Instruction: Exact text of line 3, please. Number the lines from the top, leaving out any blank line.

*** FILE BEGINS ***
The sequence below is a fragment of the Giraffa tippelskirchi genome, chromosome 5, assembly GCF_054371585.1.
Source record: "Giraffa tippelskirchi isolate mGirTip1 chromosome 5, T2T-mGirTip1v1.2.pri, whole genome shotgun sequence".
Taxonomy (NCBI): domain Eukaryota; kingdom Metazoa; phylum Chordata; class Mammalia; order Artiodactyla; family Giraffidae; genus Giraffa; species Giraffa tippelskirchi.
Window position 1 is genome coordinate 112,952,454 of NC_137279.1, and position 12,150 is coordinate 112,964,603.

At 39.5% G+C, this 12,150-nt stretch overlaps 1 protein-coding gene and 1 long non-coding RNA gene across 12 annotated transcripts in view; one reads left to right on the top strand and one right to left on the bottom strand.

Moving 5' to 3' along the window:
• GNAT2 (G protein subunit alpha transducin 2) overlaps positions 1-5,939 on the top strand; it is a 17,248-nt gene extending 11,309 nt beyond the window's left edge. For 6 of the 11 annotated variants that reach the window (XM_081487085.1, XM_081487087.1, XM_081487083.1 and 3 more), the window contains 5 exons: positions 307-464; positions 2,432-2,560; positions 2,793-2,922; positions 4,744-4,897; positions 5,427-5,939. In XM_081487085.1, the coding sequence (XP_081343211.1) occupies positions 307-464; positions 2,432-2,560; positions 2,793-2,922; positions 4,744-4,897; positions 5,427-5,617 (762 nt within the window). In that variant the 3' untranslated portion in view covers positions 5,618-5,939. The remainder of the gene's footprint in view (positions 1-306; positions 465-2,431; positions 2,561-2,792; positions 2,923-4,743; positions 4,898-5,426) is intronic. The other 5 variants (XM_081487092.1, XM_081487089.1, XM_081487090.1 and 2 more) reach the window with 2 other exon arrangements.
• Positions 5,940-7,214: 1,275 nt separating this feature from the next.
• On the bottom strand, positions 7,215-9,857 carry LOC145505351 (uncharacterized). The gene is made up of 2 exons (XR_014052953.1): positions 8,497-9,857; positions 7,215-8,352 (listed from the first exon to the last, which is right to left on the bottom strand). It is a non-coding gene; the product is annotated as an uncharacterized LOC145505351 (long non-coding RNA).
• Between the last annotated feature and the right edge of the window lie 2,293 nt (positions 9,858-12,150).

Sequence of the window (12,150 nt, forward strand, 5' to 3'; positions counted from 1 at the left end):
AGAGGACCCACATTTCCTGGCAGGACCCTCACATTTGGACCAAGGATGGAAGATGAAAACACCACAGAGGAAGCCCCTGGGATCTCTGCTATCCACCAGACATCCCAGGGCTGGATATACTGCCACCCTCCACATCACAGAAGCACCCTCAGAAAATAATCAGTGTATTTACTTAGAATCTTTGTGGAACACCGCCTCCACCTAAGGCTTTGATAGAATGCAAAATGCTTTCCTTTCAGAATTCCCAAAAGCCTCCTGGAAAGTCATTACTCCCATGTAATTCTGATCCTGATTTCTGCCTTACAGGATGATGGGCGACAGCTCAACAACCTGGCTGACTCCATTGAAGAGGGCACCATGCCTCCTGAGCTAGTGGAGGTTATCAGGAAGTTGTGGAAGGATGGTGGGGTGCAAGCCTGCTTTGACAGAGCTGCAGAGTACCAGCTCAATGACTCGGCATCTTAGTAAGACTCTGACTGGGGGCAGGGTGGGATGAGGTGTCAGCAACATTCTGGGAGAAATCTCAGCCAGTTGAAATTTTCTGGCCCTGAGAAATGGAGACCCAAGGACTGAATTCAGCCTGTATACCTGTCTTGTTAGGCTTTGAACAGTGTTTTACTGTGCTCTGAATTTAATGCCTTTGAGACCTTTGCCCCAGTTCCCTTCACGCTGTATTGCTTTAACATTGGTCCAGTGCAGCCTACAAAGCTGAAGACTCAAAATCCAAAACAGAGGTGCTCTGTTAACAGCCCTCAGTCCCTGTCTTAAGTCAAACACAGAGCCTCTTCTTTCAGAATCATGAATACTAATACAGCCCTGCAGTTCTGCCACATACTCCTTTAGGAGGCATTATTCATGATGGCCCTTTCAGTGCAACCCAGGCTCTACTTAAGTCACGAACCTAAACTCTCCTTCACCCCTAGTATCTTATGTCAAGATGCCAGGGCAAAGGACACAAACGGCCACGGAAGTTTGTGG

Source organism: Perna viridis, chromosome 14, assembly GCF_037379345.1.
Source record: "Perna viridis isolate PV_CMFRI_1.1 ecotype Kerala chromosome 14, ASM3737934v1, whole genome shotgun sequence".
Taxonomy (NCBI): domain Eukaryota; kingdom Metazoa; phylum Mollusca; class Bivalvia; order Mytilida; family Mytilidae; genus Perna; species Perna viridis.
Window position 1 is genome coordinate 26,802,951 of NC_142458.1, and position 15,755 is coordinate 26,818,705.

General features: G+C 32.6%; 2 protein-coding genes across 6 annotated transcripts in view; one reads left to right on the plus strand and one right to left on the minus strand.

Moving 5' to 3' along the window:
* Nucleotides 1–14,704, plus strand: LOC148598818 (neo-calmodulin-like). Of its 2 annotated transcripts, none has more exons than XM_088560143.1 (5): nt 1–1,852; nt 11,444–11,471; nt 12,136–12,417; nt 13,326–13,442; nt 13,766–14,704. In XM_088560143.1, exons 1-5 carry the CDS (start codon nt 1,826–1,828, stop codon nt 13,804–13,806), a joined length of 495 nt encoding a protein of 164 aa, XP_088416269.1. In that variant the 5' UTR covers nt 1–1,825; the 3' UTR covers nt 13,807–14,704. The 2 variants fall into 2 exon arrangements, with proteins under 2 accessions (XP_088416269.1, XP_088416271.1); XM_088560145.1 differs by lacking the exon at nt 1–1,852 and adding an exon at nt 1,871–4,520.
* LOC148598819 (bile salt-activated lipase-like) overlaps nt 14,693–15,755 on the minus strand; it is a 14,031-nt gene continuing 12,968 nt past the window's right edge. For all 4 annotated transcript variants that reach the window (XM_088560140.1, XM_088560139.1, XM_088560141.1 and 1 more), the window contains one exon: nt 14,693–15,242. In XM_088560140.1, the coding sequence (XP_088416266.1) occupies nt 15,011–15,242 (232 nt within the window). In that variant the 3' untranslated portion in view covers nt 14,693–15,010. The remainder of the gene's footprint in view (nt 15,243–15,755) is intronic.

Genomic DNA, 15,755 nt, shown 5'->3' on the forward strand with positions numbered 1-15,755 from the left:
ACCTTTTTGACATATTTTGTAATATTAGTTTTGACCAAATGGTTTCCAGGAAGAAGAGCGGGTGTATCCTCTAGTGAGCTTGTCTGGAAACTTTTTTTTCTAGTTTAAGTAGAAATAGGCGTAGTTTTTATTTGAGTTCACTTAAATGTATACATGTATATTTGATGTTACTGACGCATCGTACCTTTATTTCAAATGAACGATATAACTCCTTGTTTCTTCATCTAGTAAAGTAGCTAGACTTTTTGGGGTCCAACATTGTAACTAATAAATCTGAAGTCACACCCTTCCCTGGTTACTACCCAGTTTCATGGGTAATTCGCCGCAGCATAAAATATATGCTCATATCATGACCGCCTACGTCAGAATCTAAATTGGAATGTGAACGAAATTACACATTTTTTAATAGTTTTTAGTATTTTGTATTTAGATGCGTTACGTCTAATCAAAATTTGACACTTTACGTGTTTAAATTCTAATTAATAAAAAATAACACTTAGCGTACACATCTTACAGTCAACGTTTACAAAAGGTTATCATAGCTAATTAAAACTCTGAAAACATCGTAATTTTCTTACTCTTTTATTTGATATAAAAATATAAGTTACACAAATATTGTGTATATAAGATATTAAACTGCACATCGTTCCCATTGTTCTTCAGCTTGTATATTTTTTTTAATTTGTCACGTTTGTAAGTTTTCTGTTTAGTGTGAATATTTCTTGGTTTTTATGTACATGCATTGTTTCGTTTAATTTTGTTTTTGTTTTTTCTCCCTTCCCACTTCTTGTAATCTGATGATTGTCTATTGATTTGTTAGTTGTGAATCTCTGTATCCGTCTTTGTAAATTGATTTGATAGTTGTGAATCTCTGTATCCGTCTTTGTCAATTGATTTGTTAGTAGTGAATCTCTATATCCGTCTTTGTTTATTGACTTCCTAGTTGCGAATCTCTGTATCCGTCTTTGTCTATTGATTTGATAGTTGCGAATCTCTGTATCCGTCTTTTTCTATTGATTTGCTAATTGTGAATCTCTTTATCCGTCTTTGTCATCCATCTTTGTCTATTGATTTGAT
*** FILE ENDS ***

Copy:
Taxonomy (NCBI): domain Eukaryota; kingdom Metazoa; phylum Chordata; class Mammalia; order Artiodactyla; family Giraffidae; genus Giraffa; species Giraffa tippelskirchi.